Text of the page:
We asked local leaders to tell us how they they’re preparing for 2017, and what
their industry is looking out for in the next year.

Daymond JohnDaymond John
President and CEO
The Shark Group

I come from the world of fashion, and retail is changing very dramatically on a daily basis. We look at how we can avoid taking a big inventory position and sell as much as we can through additional outlets — online, social media, membership organizations. … The impact of social media and the internet is important because if you’re dependent solely on a retailer, and they go away, then all of your customers go away. So if you don’t have a direct line to your customer, you’re going to be at the mercy of various different outlets.

Stanley MiddlemanStanley C. Middleman
President and CEO
Freedom Mortgage Corporation

At Freedom Mortgage, we find ourselves to be in a business that, by its very nature, is interest-rate sensitive. We have struggled with projecting interest rates into the future. We believe that our business will continue its successful path of profitability based on tailoring our business to a variety of stressed scenarios, which allows us to move somewhat seamlessly from one market environment to another. Having said this, we expect … improving economic conditions, allowing a slow rise in rates through the year. This growth should be coupled with higher employment, rising wages and improving home values and consumer debt delinquency. Our 2016 has been the best year on record for Freedom Mortgage, and we expect that to continue in 2017.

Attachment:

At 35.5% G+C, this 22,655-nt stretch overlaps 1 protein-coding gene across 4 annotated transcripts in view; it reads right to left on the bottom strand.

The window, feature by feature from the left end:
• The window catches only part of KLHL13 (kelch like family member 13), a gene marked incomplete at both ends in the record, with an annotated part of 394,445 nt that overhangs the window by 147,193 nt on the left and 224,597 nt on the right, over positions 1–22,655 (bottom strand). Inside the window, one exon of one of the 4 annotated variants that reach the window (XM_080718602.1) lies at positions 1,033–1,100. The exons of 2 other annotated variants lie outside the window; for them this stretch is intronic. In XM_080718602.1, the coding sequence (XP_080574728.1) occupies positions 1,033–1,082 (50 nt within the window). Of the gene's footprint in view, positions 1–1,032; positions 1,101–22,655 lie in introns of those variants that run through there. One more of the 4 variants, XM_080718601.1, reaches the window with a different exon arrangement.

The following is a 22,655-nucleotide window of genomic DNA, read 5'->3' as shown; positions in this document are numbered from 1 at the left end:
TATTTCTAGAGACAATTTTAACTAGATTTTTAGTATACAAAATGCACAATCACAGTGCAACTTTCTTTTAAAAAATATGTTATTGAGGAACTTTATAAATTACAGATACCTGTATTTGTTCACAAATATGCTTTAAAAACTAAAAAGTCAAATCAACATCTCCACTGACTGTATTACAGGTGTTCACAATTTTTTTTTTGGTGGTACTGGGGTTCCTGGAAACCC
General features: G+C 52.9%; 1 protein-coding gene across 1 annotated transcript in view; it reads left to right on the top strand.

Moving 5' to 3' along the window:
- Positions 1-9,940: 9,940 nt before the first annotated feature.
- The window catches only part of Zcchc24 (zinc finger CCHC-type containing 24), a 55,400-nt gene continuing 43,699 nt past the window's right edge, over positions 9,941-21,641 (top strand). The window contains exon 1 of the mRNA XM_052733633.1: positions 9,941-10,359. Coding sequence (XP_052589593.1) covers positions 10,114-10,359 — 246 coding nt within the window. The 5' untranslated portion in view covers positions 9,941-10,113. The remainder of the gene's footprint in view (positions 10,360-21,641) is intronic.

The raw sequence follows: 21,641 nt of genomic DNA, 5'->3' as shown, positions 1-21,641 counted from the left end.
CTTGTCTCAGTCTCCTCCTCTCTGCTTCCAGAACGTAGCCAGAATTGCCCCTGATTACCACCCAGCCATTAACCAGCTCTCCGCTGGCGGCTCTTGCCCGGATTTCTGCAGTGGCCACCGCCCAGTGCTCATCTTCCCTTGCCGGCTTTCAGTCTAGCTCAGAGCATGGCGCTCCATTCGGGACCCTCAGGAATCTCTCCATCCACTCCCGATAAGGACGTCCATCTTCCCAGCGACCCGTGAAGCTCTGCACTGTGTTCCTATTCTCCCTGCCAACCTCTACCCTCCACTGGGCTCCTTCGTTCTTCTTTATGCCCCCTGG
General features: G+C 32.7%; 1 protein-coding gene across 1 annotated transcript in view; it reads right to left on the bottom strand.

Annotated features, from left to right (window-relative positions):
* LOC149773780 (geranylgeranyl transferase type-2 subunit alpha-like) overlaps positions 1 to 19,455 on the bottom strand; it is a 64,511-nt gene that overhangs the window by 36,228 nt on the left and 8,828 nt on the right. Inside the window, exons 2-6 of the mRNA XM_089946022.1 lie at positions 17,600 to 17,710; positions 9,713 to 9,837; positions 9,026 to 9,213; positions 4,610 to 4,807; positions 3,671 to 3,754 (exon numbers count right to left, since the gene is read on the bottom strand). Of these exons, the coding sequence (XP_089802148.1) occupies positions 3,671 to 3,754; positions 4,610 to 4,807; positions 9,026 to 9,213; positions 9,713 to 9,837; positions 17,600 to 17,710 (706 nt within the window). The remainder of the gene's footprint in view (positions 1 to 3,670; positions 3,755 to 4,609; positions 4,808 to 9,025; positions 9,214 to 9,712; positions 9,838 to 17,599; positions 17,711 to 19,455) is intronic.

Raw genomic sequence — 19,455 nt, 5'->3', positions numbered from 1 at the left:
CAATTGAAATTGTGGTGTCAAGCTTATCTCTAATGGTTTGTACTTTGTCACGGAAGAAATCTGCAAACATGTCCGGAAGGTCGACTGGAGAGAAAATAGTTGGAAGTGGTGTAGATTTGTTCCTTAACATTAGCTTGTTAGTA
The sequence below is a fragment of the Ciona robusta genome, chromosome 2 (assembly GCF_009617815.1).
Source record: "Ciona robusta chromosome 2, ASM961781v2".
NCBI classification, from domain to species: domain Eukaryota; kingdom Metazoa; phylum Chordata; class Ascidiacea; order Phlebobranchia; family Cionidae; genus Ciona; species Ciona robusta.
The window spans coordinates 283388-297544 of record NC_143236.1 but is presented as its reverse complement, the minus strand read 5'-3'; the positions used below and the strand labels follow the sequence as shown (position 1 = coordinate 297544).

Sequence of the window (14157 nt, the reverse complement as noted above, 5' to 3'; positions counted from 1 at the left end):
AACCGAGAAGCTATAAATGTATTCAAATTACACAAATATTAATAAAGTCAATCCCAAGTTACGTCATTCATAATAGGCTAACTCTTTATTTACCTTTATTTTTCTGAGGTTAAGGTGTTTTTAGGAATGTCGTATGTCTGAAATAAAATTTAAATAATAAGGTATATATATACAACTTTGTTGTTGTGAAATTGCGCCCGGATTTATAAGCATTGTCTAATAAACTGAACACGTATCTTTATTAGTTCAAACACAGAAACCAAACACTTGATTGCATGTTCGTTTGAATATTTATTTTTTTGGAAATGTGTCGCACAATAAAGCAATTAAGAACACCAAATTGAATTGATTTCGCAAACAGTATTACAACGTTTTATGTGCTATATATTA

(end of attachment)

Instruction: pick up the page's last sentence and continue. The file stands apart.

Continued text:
Helene RaynaudHelene Raynaud
CEO
Guidewell Financial Solutions

On the local front, we’ve seen a big push to support entrepreneurs this past year — especially those interested in opening new businesses in underserved neighborhoods. This trend will hopefully continue in the coming year. Given this focus, we think there will be a lot of great initiatives launched in Baltimore to help local residents take advantage of credit-building opportunities and safe loan products. … We have a lot to look forward to in 2017 as we rebuild our brand, broaden our community partner base and expand our services to underserved neighborhoods. It should be a very active year, given that we’re also considering increasing our suite of nonprofit services for consumers.

Michael SpinosaMichael Spinosa
CEO
Unleashed Technologies

I’m looking forward to a rejuvenated environment focused on smart spending and driven by key performance indicators. We see signs of stability returning to the market, and this will work favorably for companies like Unleashed Technologies that are focused on meeting tangible goals. Our industry of web-based platforms, applications and websites is facing a very exciting 2017 with the latest launch of platforms that represent capabilities not previously seen in the market. The web … is more of a requirement than ever, and that leaves us extremely optimistic for 2017 and beyond.